The pound has been plummeting post-Brexit.
On Monday, the U.K.'s official currency declined after Prime Minister Theresa May briefed Parliament. She reiterated the government's commitment to tightening immigration, free trade and developing relationships with a range of nations, including third-world countries.
But her remarks were also a reminder that U.K. voters may have hurt the British economy with their vote to leave the European Union. Rising inflation due to the falling pound has also been a growing concern.
Currently, the pound is trading at $1.22, which was about 18% lower than the day of the EU referendum.
Here are potential good, bad and ugly outcomes of the falling British pound.
Exports: The U.K. is the world's ninth-largest exporter, and falling currency is good news for exporters because products and services become more attractive in overseas markets.
The CBI Industrial Trends Survey showed that manufacturing exports rose by 8% in the last quarter, the highest since April 2014.
Travel and Tourism: With a falling pound, travel to the U.K. will be comparatively cheaper than when Britain was part of the EU. Britain may see an increase in foreign tourism, particularly as the Christmas period kicks in.
U.K. Firms Abroad: Due to the exchange rate changes, U.K. firms with earnings in dollars will generate higher profits.
Travel for Brits: Travel to the EU and the U.S. will become more expensive for British citizens. Because of inflation, it will be more expensive to purchase energy, food, electrical goods and fuel. U.K. households will have to operate on tighter budgets.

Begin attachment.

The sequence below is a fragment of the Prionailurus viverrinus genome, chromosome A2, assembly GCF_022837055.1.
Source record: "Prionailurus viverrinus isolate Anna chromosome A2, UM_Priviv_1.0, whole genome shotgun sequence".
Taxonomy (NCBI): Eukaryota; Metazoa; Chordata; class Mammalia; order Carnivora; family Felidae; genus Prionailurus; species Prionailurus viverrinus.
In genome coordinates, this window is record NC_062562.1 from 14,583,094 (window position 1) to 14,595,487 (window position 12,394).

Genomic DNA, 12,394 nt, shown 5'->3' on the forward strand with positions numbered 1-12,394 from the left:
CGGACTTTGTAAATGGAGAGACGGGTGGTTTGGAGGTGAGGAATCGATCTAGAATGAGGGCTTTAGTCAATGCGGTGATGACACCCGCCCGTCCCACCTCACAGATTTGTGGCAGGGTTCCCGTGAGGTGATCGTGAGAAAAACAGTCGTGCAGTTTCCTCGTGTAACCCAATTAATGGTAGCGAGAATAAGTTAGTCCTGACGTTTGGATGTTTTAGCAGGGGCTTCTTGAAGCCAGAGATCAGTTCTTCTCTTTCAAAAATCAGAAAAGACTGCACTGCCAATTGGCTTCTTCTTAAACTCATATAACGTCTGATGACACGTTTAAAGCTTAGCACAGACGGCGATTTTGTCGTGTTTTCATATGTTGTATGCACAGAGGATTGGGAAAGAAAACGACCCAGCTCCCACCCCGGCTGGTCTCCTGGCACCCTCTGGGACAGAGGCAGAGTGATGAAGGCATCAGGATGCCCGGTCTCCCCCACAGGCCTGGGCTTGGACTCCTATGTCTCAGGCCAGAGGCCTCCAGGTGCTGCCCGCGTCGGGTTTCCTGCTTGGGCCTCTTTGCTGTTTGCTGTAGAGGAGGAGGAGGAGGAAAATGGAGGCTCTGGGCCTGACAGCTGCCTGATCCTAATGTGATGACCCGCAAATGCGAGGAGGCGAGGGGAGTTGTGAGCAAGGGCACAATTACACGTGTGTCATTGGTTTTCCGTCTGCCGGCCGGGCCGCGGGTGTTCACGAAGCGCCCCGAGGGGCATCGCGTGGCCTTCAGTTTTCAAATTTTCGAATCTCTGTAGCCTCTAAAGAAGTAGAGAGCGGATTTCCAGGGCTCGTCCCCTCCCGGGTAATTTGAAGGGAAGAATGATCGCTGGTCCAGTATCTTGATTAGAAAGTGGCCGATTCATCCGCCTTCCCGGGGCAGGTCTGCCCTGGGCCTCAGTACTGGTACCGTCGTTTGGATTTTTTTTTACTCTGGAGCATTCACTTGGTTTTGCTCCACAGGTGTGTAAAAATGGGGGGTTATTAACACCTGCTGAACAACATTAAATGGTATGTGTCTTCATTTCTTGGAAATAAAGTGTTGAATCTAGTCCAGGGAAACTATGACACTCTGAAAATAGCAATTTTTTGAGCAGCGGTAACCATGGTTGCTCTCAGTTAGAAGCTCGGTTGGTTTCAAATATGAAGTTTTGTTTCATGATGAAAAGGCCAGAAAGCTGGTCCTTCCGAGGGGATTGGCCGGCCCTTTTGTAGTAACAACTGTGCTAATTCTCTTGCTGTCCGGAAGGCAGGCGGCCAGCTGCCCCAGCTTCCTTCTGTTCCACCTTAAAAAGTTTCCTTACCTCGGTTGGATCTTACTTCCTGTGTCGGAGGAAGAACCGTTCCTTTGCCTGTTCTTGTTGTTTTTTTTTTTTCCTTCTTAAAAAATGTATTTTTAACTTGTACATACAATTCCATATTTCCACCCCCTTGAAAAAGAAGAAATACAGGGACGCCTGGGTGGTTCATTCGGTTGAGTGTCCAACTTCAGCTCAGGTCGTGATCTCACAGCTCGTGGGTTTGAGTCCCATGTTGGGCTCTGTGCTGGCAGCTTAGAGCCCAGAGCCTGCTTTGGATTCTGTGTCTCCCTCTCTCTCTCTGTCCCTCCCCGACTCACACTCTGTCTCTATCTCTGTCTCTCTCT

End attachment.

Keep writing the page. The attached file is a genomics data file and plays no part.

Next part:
Capital Flows: Because of uncertainty in the current government's negotiation powers, and changes in British trade ties, investors may lose the confidence in investing further in U.K. markets. The loss of capital may further decrease the value of the pound and make it difficult to import raw materials.
Labor: Immigration restrictions may prevent U.K. firms from hiring EU employees. A resulting, potentially smaller pool of skilled labor may limit output in the next few months. According to the CBI survey of 459 manufacturers, "Ultimately, all businesses need greater clarity from the Government on the fundamental issues of skills and barrier-free access to EU markets as soon as possible."
Imports: Imports will suffer, particularly if there is a hard Brexit.
Recently, Microsoft announced a Jan. 1, 2017 price increase that will make its products in the U.K. more expensive. Many other U.S.-based firms with strong business ties with the U.K. may follow.
Foreign Workers in the U.K.: The purchasing power of foreign workers in the U.K. (who are paid in sterling) will feel the hit from both sides: a falling pound and rising inflation. EU workers' rights also remain ambiguous. U.K. Home Secretary Amber Rudd at the Conservative party conference recently announced that the firms that employed non-U.K. nationals will have to list their employees.
According to Bloomberg, Rudd said, "The test should ensure people coming here are filling gaps in the labor market, not taking jobs British people could do."
Inflation: The impact of the British pound will be gradual and significant. According to the Office for National Statistics, the Consumer Prices Index (CPI) rose by 1% through September, compared with a 0.6% rise in the year to August. With exchange-rate adjustments, inflation will rise, which in turn, will adversely affect the general public.
Businesses: According to a report by Euler Hermes, a "hard" Brexit would make 1,400 British companies insolvent owing to falling trade levels and lower consumer confidence.
This article is commentary by an independent contributor. At the time of publication, the author held no positions in the stocks mentioned.